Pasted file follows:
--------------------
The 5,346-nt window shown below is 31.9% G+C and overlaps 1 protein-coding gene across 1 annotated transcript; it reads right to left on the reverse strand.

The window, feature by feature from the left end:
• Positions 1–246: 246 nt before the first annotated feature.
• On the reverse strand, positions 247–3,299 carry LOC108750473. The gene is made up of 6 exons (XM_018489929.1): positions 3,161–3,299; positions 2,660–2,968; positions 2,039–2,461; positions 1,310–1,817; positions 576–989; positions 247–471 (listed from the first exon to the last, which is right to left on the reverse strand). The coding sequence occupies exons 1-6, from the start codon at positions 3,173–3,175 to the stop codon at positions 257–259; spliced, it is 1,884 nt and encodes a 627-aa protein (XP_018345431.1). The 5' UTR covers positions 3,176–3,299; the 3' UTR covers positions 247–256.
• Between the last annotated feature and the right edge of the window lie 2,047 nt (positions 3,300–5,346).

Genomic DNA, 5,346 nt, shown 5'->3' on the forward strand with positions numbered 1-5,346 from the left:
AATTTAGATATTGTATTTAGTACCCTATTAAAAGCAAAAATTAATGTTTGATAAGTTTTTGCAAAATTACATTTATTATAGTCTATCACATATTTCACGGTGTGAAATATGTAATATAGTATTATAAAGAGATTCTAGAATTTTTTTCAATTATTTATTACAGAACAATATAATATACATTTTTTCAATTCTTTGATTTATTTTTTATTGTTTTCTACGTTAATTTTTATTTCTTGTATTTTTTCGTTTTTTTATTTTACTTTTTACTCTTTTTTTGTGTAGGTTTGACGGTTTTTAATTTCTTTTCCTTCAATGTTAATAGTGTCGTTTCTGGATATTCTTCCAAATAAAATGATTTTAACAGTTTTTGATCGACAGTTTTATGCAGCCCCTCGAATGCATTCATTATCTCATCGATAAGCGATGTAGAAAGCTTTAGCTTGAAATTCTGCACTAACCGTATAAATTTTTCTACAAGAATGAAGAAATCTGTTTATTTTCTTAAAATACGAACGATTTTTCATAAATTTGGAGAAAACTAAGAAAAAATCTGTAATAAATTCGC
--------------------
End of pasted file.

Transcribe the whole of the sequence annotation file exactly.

The 5,346-nt window shown below is 31.9% G+C and overlaps 1 protein-coding gene across 1 annotated transcript; it reads right to left on the reverse strand.

The window, feature by feature from the left end:
• Positions 1–246: 246 nt before the first annotated feature.
• On the reverse strand, positions 247–3,299 carry LOC108750473. The gene is made up of 6 exons (XM_018489929.1): positions 3,161–3,299; positions 2,660–2,968; positions 2,039–2,461; positions 1,310–1,817; positions 576–989; positions 247–471 (listed from the first exon to the last, which is right to left on the reverse strand). The coding sequence occupies exons 1-6, from the start codon at positions 3,173–3,175 to the stop codon at positions 257–259; spliced, it is 1,884 nt and encodes a 627-aa protein (XP_018345431.1). The 5' UTR covers positions 3,176–3,299; the 3' UTR covers positions 247–256.
• Between the last annotated feature and the right edge of the window lie 2,047 nt (positions 3,300–5,346).

Genomic DNA, 5,346 nt, shown 5'->3' on the forward strand with positions numbered 1-5,346 from the left:
AATTTAGATATTGTATTTAGTACCCTATTAAAAGCAAAAATTAATGTTTGATAAGTTTTTGCAAAATTACATTTATTATAGTCTATCACATATTTCACGGTGTGAAATATGTAATATAGTATTATAAAGAGATTCTAGAATTTTTTTCAATTATTTATTACAGAACAATATAATATACATTTTTTCAATTCTTTGATTTATTTTTTATTGTTTTCTACGTTAATTTTTATTTCTTGTATTTTTTCGTTTTTTTATTTTACTTTTTACTCTTTTTTTGTGTAGGTTTGACGGTTTTTAATTTCTTTTCCTTCAATGTTAATAGTGTCGTTTCTGGATATTCTTCCAAATAAAATGATTTTAACAGTTTTTGATCGACAGTTTTATGCAGCCCCTCGAATGCATTCATTATCTCATCGATAAGCGATGTAGAAAGCTTTAGCTTGAAATTCTGCACTAACCGTATAAATTTTTCTACAAGAATGAAGAAATCTGTTTATTTTCTTAAAATACGAACGATTTTTCATAAATTTGGAGAAAACTAAGAAAAAATCTGTAATAAATTCGC